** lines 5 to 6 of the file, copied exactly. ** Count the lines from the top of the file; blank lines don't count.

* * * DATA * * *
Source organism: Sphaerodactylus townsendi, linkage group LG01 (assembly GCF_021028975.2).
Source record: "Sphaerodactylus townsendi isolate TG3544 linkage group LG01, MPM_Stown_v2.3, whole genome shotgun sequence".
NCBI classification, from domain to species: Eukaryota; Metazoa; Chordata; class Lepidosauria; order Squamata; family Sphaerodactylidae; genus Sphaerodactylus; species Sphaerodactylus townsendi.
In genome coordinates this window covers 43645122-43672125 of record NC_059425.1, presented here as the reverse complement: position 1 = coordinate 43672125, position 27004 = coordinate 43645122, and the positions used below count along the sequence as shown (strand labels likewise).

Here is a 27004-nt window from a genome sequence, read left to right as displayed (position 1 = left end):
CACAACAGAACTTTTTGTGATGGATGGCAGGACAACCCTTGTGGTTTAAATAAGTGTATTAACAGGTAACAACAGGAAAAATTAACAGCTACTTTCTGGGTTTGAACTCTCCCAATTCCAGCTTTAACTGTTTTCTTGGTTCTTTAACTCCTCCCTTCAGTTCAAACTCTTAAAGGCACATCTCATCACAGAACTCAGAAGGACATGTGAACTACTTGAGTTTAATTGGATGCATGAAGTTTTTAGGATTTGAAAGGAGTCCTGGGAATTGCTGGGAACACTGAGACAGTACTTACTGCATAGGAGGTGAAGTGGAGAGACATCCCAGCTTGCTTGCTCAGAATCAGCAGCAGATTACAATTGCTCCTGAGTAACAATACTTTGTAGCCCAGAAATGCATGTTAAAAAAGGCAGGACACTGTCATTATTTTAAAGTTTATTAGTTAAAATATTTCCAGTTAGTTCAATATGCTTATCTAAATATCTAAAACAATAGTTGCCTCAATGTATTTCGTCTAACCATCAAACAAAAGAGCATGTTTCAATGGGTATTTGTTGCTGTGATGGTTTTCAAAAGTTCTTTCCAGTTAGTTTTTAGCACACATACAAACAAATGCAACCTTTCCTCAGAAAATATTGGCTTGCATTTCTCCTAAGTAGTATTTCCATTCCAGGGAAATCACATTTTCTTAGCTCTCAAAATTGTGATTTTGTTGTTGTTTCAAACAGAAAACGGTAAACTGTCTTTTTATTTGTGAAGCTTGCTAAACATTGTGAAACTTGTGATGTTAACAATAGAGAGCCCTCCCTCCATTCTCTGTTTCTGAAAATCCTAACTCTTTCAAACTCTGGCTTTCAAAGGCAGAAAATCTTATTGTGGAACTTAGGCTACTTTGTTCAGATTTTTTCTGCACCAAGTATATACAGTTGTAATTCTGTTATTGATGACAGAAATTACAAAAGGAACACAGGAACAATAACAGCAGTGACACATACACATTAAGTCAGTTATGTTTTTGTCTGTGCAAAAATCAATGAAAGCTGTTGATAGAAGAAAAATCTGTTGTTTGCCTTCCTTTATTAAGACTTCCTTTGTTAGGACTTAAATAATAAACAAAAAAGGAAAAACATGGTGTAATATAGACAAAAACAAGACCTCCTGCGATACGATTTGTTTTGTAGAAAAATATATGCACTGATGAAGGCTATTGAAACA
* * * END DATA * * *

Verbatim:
Here is a 27004-nt window from a genome sequence, read left to right as displayed (position 1 = left end):
CACAACAGAACTTTTTGTGATGGATGGCAGGACAACCCTTGTGGTTTAAATAAGTGTATTAACAGGTAACAACAGGAAAAATTAACAGCTACTTTCTGGGTTTGAACTCTCCCAATTCCAGCTTTAACTGTTTTCTTGGTTCTTTAACTCCTCCCTTCAGTTCAAACTCTTAAAGGCACATCTCATCACAGAACTCAGAAGGACATGTGAACTACTTGAGTTTAATTGGATGCATGAAGTTTTTAGGATTTGAAAGGAGTCCTGGGAATTGCTGGGAACACTGAGACAGTACTTACTGCATAGGAGGTGAAGTGGAGAGACATCCCAGCTTGCTTGCTCAGAATCAGCAGCAGATTACAATTGCTCCTGAGTAACAATACTTTGTAGCCCAGAAATGCATGTTAAAAAAGGCAGGACACTGTCATTATTTTAAAGTTTATTAGTTAAAATATTTCCAGTTAGTTCAATATGCTTATCTAAATATCTAAAACAATAGTTGCCTCAATGTATTTCGTCTAACCATCAAACAAAAGAGCATGTTTCAATGGGTATTTGTTGCTGTGATGGTTTTCAAAAGTTCTTTCCAGTTAGTTTTTAGCACACATACAAACAAATGCAACCTTTCCTCAGAAAATATTGGCTTGCATTTCTCCTAAGTAGTATTTCCATTCCAGGGAAATCACATTTTCTTAGCTCTCAAAATTGTGATTTTGTTGTTGTTTCAAACAGAAAACGGTAAACTGTCTTTTTATTTGTGAAGCTTGCTAAACATTGTGAAACTTGTGATGTTAACAATAGAGAGCCCTCCCTCCATTCTCTGTTTCTGAAAATCCTAACTCTTTCAAACTCTGGCTTTCAAAGGCAGAAAATCTTATTGTGGAACTTAGGCTACTTTGTTCAGATTTTTTCTGCACCAAGTATATACAGTTGTAATTCTGTTATTGATGACAGAAATTACAAAAGGAACACAGGAACAATAACAGCAGTGACACATACACATTAAGTCAGTTATGTTTTTGTCTGTGCAAAAATCAATGAAAGCTGTTGATAGAAGAAAAATCTGTTGTTTGCCTTCCTTTATTAAGACTTCCTTTGTTAGGACTTAAATAATAAACAAAAAAGGAAAAACATGGTGTAATATAGACAAAAACAAGACCTCCTGCGATACGATTTGTTTTGTAGAAAAATATATGCACTGATGAAGGCTATTGAAACA